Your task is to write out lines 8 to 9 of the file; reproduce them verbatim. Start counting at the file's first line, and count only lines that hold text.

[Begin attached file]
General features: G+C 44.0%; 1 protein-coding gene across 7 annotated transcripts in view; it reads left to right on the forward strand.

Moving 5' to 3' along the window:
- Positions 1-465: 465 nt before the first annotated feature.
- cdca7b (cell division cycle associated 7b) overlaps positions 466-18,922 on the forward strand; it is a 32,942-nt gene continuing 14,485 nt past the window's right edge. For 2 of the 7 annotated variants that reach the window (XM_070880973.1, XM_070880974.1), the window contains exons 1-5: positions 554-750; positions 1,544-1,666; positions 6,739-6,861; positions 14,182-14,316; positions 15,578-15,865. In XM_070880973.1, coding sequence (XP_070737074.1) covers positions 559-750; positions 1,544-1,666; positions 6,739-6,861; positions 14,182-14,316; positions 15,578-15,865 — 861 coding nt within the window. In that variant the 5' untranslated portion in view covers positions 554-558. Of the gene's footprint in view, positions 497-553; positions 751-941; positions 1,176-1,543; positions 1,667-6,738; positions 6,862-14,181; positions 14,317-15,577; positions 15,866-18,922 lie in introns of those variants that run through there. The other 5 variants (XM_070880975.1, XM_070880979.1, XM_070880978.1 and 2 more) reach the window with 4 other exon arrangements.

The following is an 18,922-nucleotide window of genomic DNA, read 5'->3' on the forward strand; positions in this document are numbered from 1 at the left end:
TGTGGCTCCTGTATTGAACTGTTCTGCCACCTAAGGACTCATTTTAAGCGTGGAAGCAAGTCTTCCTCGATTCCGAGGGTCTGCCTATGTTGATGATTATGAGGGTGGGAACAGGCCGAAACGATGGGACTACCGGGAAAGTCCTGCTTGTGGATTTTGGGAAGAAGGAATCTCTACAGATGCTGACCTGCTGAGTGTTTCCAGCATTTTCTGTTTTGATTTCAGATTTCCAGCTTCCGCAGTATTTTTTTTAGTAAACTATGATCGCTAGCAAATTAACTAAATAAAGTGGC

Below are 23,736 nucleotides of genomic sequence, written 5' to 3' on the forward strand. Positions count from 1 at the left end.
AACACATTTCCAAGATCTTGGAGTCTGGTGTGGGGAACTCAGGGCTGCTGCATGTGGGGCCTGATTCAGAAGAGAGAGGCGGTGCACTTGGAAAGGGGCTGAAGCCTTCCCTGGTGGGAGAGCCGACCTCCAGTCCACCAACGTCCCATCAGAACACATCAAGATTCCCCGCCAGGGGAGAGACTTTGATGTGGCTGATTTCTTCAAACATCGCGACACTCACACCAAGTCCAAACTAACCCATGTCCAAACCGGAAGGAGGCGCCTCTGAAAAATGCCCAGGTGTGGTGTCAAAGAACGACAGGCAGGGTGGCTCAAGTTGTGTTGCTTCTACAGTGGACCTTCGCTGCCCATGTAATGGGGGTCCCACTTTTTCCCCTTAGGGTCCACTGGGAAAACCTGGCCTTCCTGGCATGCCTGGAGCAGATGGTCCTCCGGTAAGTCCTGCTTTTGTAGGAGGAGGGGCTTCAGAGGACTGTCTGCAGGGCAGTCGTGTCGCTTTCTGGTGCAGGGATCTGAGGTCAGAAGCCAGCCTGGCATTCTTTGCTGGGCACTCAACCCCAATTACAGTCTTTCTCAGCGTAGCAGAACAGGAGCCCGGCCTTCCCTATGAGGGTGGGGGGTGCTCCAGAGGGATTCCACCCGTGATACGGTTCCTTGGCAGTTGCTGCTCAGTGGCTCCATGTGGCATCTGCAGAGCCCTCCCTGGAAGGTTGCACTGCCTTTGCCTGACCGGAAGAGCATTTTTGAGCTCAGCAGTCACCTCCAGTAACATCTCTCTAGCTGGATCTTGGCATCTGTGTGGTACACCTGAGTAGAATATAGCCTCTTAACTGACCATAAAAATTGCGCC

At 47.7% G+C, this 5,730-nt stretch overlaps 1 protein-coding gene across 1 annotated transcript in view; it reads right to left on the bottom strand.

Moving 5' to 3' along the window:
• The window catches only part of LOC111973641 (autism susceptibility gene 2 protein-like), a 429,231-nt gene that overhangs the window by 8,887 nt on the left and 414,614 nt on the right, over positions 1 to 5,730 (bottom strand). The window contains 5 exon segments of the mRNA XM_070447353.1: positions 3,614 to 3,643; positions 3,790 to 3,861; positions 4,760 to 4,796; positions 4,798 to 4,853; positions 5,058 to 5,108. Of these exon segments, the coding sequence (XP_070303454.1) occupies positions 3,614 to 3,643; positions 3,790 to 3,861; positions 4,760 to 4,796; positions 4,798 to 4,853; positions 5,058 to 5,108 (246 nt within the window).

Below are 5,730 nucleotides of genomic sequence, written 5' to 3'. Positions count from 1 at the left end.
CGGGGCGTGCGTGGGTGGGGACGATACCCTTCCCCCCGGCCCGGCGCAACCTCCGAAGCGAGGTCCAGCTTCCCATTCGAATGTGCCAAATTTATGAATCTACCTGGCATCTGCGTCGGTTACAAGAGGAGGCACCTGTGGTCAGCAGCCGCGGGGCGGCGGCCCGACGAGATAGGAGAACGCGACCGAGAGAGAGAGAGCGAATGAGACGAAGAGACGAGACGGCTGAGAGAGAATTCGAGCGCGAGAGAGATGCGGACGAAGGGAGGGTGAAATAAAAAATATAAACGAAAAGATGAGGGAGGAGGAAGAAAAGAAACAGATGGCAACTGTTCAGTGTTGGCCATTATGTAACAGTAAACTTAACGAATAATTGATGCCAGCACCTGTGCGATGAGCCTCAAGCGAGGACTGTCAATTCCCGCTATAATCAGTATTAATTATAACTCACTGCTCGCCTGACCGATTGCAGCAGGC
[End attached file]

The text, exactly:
AACACATTTCCAAGATCTTGGAGTCTGGTGTGGGGAACTCAGGGCTGCTGCATGTGGGGCCTGATTCAGAAGAGAGAGGCGGTGCACTTGGAAAGGGGCTGAAGCCTTCCCTGGTGGGAGAGCCGACCTCCAGTCCACCAACGTCCCATCAGAACACATCAAGATTCCCCGCCAGGGGAGAGACTTTGATGTGGCTGATTTCTTCAAACATCGCGACACTCACACCAAGTCCAAACTAACCCATGTCCAAACCGGAAGGAGGCGCCTCTGAAAAATGCCCAGGTGTGGTGTCAAAGAACGACAGGCAGGGTGGCTCAAGTTGTGTTGCTTCTACAGTGGACCTTCGCTGCCCATGTAATGGGGGTCCCACTTTTTCCCCTTAGGGTCCACTGGGAAAACCTGGCCTTCCTGGCATGCCTGGAGCAGATGGTCCTCCGGTAAGTCCTGCTTTTGTAGGAGGAGGGGCTTCAGAGGACTGTCTGCAGGGCAGTCGTGTCGCTTTCTGGTGCAGGGATCTGAGGTCAGAAGCCAGCCTGGCATTCTTTGCTGGGCACTCAACCCCAATTACAGTCTTTCTCAGCGTAGCAGAACAGGAGCCCGGCCTTCCCTATGAGGGTGGGGGGTGCTCCAGAGGGATTCCACCCGTGATACGGTTCCTTGGCAGTTGCTGCTCAGTGGCTCCATGTGGCATCTGCAGAGCCCTCCCTGGAAGGTTGCACTGCCTTTGCCTGACCGGAAGAGCATTTTTGAGCTCAGCAGTCACCTCCAGTAACATCTCTCTAGCTGGATCTTGGCATCTGTGTGGTACACCTGAGTAGAATATAGCCTCTTAACTGACCATAAAAATTGCGCC

At 47.7% G+C, this 5,730-nt stretch overlaps 1 protein-coding gene across 1 annotated transcript in view; it reads right to left on the bottom strand.